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SP0104 The Molecular Basis of Autoimmune Disease
  1. D.A. Hafler
  1. Immunobiology and Neurology, Yale School of Medicine, New Haven, United States


Genome-wide association studies have identified numerous genetic associations between common SNPs and risk of autoimmune diseases, some of which are shared between diseases. Along with clinical evidence, this suggests that some genetic risk factors with their biologic effects may be shared across diseases. We evaluate the extent of this sharing for 107 immune disease-risk SNPs in seven diseases and developed a novel statistic for Cross Phenotype Meta-Analysis which detects association of a SNP to multiple, but not necessarily all, phenotypes. We find evidence that 47/107 (44%) immune-mediated disease risk SNPs are associated to multiple – but not all – immune-mediated diseases (SNP-wise P CPMA< 0.01). Distinct groups of interacting proteins are encoded near SNPs that predispose to the same subsets of diseases; we propose these as the mechanistic basis of shared disease risk. We have begun efforts to identify the biologic effects of disease causing SNPs at non-coding regions of the genome where it has been difficult to assign function to DNA sequence and to compare these effects across different autoimmune diseases. We use fine-mapping genetic data to identify causal mutations and integrate these data with chromatin maps of ten defined human CD4+ T-cell populations. These investigations identified risk variants disrupting the enhancers of distinct cell types among the different autoimmune diseases, particularly in AP-1 and NFkB. Finally, autoimmune disease results from untoward interactions between genetics and the environment. We recently showed that increased salt (NaCl) concentrations found locally under physiological conditions in vivo dramatically boost the induction of Th17 cells mediated by SGK1. The Th17 cells generated under high-salt display a highly pathogenic and stable phenotype characterized by the up-regulation of the pro-inflammatory cytokines GM-CSF, TNFα and IL-2. Recent data revealed that higher NaCl levels also decreased the function of human CD4+CD25+FoxP3+ Tregs isolated ex vivo. Mice fed with a high-salt diet develop a more severe form of EAE, in line with augmented central nervous system infiltrating and peripherally induced antigen specific Th17 cells. It was of interest to observe that RNA array analyses of genes induced by NaCl were markedly enhanced among GWAS hits. Identifying specific sites where a single, non-coding nucleotide variant is responsible for disease risk may pinpoint specific disruptions of consensus transcription factor binding sites that ultimately define disease risk as related to environmental factors.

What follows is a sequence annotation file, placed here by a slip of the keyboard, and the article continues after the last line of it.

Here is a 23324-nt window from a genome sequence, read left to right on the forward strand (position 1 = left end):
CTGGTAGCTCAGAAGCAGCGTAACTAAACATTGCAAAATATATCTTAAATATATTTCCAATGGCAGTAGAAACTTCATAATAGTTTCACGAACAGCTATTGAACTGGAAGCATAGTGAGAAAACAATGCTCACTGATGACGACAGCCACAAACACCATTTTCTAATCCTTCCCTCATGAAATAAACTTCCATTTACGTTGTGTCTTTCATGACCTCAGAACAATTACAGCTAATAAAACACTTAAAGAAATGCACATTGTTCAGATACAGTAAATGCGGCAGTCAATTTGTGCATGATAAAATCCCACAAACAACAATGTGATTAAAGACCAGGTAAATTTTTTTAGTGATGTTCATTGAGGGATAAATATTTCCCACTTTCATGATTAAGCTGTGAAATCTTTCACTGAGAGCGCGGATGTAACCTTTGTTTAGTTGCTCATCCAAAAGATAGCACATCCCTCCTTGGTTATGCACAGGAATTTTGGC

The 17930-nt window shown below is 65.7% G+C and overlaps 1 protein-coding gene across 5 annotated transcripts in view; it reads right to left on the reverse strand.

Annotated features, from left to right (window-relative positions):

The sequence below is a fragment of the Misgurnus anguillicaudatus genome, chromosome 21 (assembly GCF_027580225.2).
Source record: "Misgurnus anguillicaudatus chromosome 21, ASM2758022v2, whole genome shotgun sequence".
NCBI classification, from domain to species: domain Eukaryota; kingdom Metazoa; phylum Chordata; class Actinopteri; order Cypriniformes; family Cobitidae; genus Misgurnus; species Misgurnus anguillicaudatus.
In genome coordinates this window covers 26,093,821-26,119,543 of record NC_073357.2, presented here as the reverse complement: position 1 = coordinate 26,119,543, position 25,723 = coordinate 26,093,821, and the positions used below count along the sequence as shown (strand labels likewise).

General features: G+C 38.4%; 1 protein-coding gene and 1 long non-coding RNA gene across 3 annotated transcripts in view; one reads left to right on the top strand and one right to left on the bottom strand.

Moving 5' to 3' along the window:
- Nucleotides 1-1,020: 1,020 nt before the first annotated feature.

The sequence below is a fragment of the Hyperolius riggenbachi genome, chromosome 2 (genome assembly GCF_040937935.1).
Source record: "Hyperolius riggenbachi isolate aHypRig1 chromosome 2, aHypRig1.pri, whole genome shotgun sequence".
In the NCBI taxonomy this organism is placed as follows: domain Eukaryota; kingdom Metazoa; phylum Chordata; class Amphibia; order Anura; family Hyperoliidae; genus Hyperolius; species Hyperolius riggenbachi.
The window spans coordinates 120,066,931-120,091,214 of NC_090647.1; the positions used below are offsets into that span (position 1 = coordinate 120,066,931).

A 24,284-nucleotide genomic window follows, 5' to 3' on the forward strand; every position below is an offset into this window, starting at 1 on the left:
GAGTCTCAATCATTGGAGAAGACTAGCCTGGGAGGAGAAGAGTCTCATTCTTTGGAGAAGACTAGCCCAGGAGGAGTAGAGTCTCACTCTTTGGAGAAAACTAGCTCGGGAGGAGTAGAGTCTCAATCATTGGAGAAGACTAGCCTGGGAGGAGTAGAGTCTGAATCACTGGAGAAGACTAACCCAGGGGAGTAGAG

Disclosure of Interest None declared

DOI 10.1136/annrheumdis-2014-eular.6254

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